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Germanwings Flight 9525 Recovery Effort Enters Day Two, 150 Presumed Dead

A Germanwings Airbus A320-200 crashed in remote part of French Alps early Tuesday morning with 150 souls onboard. Day two of rescue and recovery efforts have revealed new details.

While flyers around the world continue to mourn the presumed loss of all 150 souls aboard Germanwings Flight 9525, rescue crews continue to search for answers as to why the A320-200 crashed in the French Alps early Tuesday morning. During the second day of the recovery effort, rescue workers began to sift through debris left by the Airbus A320-200.

According to the New York Times, officials at the Bureau d’Enquêtes et d’Analyses (BEA) — the French equivalent of the FAA — have recovered the cockpit voice recorder, which was enclosed in one of the two “black boxes” onboard the aircraft. The flight data recorder has also reportedly been recovered, but the memory card containing the aircraft data is apparently missing. While it is unclear what was retrieved from the voice recording, a BEA representative told the Los Angeles Times that the recording contained “sounds, voices [and] alarms.”

An unnamed senior military official involved in the investigation discussed the recording the New York Times on the condition of anonymity. The official described the pilots’ conversation as “very smooth, very cool” earlier in the flight, but said that one pilot was later locked out of the cockpit for reasons unknown.

“The guy outside is knocking lightly on the door and there is no answer. And then he hits the door stronger and no answer. There is never an answer,” said the official, adding that the locked-out pilot can then be heard “trying to smash the door down.”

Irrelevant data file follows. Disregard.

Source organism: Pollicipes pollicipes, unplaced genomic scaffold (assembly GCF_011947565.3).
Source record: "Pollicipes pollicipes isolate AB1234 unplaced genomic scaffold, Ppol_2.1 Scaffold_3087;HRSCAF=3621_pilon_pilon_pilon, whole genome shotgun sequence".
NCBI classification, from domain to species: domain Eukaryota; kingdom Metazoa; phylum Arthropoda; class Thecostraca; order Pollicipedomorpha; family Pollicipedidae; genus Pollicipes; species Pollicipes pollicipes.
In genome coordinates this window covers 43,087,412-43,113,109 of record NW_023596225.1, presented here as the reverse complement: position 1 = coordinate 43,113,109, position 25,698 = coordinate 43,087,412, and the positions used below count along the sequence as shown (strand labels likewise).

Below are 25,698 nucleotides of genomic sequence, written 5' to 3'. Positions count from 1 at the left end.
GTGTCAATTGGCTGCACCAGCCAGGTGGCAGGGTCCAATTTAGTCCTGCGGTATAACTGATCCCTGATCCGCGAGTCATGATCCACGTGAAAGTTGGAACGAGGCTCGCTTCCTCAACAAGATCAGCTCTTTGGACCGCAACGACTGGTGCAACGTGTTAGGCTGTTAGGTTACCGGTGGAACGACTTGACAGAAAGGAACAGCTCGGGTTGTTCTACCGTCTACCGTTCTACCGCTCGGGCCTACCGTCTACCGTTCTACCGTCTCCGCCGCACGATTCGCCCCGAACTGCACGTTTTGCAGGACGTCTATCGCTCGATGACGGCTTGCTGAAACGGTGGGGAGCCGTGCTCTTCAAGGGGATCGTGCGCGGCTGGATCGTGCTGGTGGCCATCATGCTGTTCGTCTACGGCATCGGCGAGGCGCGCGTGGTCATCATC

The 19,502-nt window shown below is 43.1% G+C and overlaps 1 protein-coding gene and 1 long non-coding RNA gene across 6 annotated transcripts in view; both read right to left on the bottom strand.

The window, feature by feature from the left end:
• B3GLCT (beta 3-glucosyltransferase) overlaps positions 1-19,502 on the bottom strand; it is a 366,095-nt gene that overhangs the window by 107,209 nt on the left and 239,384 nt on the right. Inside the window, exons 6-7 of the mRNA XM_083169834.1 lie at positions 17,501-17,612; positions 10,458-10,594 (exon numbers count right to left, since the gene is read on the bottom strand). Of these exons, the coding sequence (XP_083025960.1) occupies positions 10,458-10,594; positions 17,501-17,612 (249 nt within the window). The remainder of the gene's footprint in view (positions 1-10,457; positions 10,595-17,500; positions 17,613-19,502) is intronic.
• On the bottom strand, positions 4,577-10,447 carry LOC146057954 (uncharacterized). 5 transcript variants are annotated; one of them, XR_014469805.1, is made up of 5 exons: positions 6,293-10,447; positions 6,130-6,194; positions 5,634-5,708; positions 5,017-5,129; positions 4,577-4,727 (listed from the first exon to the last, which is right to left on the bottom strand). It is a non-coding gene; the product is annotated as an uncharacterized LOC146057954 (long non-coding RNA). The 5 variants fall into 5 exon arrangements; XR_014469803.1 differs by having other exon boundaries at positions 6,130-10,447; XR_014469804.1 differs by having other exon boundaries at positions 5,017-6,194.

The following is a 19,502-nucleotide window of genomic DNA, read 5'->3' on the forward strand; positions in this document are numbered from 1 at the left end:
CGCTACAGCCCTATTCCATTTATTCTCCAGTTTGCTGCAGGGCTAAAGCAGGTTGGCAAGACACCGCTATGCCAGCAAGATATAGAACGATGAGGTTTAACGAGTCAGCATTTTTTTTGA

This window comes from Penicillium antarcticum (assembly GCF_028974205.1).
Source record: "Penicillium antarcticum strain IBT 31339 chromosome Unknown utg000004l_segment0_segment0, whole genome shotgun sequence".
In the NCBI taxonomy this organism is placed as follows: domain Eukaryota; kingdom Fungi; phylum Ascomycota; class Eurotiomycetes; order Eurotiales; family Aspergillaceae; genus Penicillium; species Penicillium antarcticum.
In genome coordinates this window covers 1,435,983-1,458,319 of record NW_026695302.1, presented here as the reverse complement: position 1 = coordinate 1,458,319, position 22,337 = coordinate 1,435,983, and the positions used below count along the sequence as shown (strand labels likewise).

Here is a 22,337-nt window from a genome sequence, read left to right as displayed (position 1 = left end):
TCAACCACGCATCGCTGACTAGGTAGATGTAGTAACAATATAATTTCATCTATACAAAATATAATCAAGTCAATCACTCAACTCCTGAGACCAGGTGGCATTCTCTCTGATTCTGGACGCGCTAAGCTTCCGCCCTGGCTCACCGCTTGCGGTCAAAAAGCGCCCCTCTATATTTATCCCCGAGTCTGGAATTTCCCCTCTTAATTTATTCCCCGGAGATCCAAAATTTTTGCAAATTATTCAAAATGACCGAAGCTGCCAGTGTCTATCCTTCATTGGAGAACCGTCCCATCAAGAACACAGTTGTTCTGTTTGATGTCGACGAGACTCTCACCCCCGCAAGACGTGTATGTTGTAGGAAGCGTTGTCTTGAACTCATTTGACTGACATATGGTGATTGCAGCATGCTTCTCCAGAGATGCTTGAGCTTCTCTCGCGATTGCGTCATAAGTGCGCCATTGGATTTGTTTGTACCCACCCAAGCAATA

“We don’t know yet the reason why one of the guys went out,” the official told the Times. “But what is sure is that at the very end of the flight, the other pilot is alone and does not open the door.”


Although Germanwings has yet to confirm the identities or nationalities of those on 4U 9525, the U.S. State Department has confirmed that three Americans were onboard. According to the State Department, Yvonne Selke, Emily Selke and an unidentified third American were killed in the crash.

“We are in contact with family members and we extend our deepest condolences to the families and loved ones of the 150 people on board,” read a portion of the department’s statement, as printed by the Los Angeles Times.

In a video message posted on the Germanwings Facebook page, Deutsche Lufthansa AG CEO Carsten Spohr expressed his sorrow in the tragedy and seeing the remains of the aircraft on the mountainside.

“Our thoughts and prayers this very moment are with the relatives of those passengers and crew members who lost their lives,” said Spohr. “We support them in whichever way we can around the world.”

On its website, Germanwings confirmed that the next of kin of those onboard 4U 9525 would be offered special flights to Marseille, where an assistance center is being set up. The airline is directly contacting the families to offer special assistance.

Flight 4U 9525 departed Barcelona–El Prat Airport (BCN) at 9:01 a.m. GMT, 26 minutes behind schedule, bound for Düsseldorf International Airport (DUS). Approximately 45 minutes after takeoff, the aircraft began a steady descent from a cruising altitude of 38,000 feet. Eight minutes later, the A320-200 crashed into the French Alps.

Tuesday’s crash marks the first fatal accident for the Lufthansa subsidiary, as well as the first fatal accident for the German airline conglomerate since 1993. 4U 9525 was also the second fatal crash of an A320-200 in four months, preceded by Indonesian AirAsia Flight 8501, which crashed into the Java Sea in December.

[Photos: Thomas Koehler via CNN; FlightAware.com]

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